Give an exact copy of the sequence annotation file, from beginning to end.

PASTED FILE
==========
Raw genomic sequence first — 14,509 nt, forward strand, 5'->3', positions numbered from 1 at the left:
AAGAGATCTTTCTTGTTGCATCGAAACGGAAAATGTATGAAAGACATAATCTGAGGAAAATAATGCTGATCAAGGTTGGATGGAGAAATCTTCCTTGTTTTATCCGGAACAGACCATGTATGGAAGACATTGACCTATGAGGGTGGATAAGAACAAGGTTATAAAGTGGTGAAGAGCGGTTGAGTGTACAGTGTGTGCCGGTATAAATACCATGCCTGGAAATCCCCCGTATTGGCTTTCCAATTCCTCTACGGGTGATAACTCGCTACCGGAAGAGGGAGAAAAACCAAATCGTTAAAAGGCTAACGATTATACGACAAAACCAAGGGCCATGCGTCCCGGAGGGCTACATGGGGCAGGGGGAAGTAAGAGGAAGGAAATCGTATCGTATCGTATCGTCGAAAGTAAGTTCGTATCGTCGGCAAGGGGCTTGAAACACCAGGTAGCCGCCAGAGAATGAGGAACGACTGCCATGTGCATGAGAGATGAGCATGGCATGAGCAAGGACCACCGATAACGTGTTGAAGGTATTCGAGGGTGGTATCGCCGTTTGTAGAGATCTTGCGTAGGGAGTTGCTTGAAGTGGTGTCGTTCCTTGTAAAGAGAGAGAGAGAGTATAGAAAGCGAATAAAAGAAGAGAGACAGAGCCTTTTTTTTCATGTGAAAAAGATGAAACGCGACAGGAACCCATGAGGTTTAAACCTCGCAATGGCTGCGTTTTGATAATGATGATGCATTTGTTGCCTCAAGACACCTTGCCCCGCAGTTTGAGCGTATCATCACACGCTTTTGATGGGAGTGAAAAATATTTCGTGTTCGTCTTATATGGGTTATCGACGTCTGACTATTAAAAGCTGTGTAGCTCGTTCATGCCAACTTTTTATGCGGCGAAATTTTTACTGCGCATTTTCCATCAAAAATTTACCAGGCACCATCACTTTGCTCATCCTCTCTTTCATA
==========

Raw genomic sequence first — 14,509 nt, forward strand, 5'->3', positions numbered from 1 at the left:
AAGAGATCTTTCTTGTTGCATCGAAACGGAAAATGTATGAAAGACATAATCTGAGGAAAATAATGCTGATCAAGGTTGGATGGAGAAATCTTCCTTGTTTTATCCGGAACAGACCATGTATGGAAGACATTGACCTATGAGGGTGGATAAGAACAAGGTTATAAAGTGGTGAAGAGCGGTTGAGTGTACAGTGTGTGCCGGTATAAATACCATGCCTGGAAATCCCCCGTATTGGCTTTCCAATTCCTCTACGGGTGATAACTCGCTACCGGAAGAGGGAGAAAAACCAAATCGTTAAAAGGCTAACGATTATACGACAAAACCAAGGGCCATGCGTCCCGGAGGGCTACATGGGGCAGGGGGAAGTAAGAGGAAGGAAATCGTATCGTATCGTATCGTCGAAAGTAAGTTCGTATCGTCGGCAAGGGGCTTGAAACACCAGGTAGCCGCCAGAGAATGAGGAACGACTGCCATGTGCATGAGAGATGAGCATGGCATGAGCAAGGACCACCGATAACGTGTTGAAGGTATTCGAGGGTGGTATCGCCGTTTGTAGAGATCTTGCGTAGGGAGTTGCTTGAAGTGGTGTCGTTCCTTGTAAAGAGAGAGAGAGAGTATAGAAAGCGAATAAAAGAAGAGAGACAGAGCCTTTTTTTTCATGTGAAAAAGATGAAACGCGACAGGAACCCATGAGGTTTAAACCTCGCAATGGCTGCGTTTTGATAATGATGATGCATTTGTTGCCTCAAGACACCTTGCCCCGCAGTTTGAGCGTATCATCACACGCTTTTGATGGGAGTGAAAAATATTTCGTGTTCGTCTTATATGGGTTATCGACGTCTGACTATTAAAAGCTGTGTAGCTCGTTCATGCCAACTTTTTATGCGGCGAAATTTTTACTGCGCATTTTCCATCAAAAATTTACCAGGCACCATCACTTTGCTCATCCTCTCTTTCATA